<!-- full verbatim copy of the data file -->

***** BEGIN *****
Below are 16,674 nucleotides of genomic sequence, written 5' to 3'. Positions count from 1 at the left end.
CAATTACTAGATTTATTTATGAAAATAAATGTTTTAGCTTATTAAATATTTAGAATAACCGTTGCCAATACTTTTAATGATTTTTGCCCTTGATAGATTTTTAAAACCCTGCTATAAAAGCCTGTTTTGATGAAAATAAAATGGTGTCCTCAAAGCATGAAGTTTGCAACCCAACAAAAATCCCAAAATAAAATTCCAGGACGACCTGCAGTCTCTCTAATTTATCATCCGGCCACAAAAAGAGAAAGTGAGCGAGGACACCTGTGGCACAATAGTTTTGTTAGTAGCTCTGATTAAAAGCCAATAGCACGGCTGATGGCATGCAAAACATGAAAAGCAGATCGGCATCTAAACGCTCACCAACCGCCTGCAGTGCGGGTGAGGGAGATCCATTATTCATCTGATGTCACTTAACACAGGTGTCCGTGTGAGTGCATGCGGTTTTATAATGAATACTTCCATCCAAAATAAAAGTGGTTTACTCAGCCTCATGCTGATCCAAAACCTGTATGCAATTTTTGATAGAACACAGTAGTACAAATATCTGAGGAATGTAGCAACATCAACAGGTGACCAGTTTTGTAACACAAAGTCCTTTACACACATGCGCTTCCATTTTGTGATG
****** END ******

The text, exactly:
Below are 16,674 nucleotides of genomic sequence, written 5' to 3'. Positions count from 1 at the left end.
CAATTACTAGATTTATTTATGAAAATAAATGTTTTAGCTTATTAAATATTTAGAATAACCGTTGCCAATACTTTTAATGATTTTTGCCCTTGATAGATTTTTAAAACCCTGCTATAAAAGCCTGTTTTGATGAAAATAAAATGGTGTCCTCAAAGCATGAAGTTTGCAACCCAACAAAAATCCCAAAATAAAATTCCAGGACGACCTGCAGTCTCTCTAATTTATCATCCGGCCACAAAAAGAGAAAGTGAGCGAGGACACCTGTGGCACAATAGTTTTGTTAGTAGCTCTGATTAAAAGCCAATAGCACGGCTGATGGCATGCAAAACATGAAAAGCAGATCGGCATCTAAACGCTCACCAACCGCCTGCAGTGCGGGTGAGGGAGATCCATTATTCATCTGATGTCACTTAACACAGGTGTCCGTGTGAGTGCATGCGGTTTTATAATGAATACTTCCATCCAAAATAAAAGTGGTTTACTCAGCCTCATGCTGATCCAAAACCTGTATGCAATTTTTGATAGAACACAGTAGTACAAATATCTGAGGAATGTAGCAACATCAACAGGTGACCAGTTTTGTAACACAAAGTCCTTTACACACATGCGCTTCCATTTTGTGATG